Looking back through time at rolling 30-year periods, Mr Bengen found that In only one instance – starting in 1969 – did the individual’s savings get depleted before 30 years. It is important to recognise why this happened on this one occasion because it could happen again. What made this one 30-year period starting in 1969 “fail” the test was a combination of poorly performing financial market conditions early in the periodcoupled with unusually high inflation during the mid/late 1970s. The message seems clear to me – if you get off to a bad start due to either higher-than-expected inflation or worse-than-expected market returns, adjust your withdrawal schedule (or burn rate) early on so as to re-establish a viable amount of savings. I should also note that Mr Bengen used a conservative portfolio mix of 53% stocks and 47% intermediate US Treasuries in his study, which will be relevant in the discussion further below.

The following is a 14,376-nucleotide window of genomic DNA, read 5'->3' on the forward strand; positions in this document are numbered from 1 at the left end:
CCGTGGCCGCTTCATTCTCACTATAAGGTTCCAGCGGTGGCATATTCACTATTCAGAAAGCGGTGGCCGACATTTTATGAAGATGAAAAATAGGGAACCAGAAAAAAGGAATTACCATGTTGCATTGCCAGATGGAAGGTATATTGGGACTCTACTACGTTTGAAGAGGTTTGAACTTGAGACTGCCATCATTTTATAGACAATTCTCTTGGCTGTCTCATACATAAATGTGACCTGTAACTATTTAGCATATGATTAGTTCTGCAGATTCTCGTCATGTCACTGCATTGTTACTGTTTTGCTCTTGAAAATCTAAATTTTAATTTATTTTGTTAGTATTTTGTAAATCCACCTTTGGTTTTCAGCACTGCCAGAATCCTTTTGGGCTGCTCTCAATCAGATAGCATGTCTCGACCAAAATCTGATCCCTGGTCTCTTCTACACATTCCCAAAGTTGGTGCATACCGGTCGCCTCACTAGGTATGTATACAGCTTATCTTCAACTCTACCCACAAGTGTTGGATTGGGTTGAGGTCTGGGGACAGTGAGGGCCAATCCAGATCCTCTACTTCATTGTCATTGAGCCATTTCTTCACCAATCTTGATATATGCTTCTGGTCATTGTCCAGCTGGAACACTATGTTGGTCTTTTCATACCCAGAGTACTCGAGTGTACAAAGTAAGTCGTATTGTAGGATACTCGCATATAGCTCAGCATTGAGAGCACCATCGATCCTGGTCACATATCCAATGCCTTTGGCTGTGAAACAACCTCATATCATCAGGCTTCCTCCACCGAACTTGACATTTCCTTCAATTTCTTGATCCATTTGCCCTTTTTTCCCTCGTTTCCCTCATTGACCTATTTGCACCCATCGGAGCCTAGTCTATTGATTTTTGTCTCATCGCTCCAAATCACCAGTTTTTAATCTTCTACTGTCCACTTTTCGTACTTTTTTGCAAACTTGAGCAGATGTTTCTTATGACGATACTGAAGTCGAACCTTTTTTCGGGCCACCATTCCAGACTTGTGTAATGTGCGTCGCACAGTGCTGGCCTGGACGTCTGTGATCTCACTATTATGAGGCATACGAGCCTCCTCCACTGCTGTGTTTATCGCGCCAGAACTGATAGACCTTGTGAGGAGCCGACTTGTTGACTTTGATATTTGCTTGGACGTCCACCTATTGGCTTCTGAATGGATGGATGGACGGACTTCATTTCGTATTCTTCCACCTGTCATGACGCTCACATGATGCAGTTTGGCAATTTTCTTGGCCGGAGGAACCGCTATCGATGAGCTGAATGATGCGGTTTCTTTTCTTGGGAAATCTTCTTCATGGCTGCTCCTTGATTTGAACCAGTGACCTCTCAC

Dave Ramsey suggests a (ridiculous) alternative
The 4.5% “rule of thumb” withdrawal rate came to the forefront during a rant recently from Dave Ramsey on The Ramsey Show, during which he suggested that the appropriate withdrawal rate should be 7%/annum to 8%/annum rather than 4.5%/annum. I have included the 9-minute clip on Twitter in case you wish to listen to it, although let me say that this chap is not my “cup of tea.” I disagree with Mr Ramsey, because neither history nor rationality support his basic assumptions, which include i) historical inflation of 4%/annum (too high), and ii) a historical rate of return on one’s portfolio of 12%/annum (way too high). Neither figure aligns with historical reality. Moreover, inflation and investment returns do not simply move each year in a straight line based on historical averages, but instead vacillate from year to year, sometimes wildly.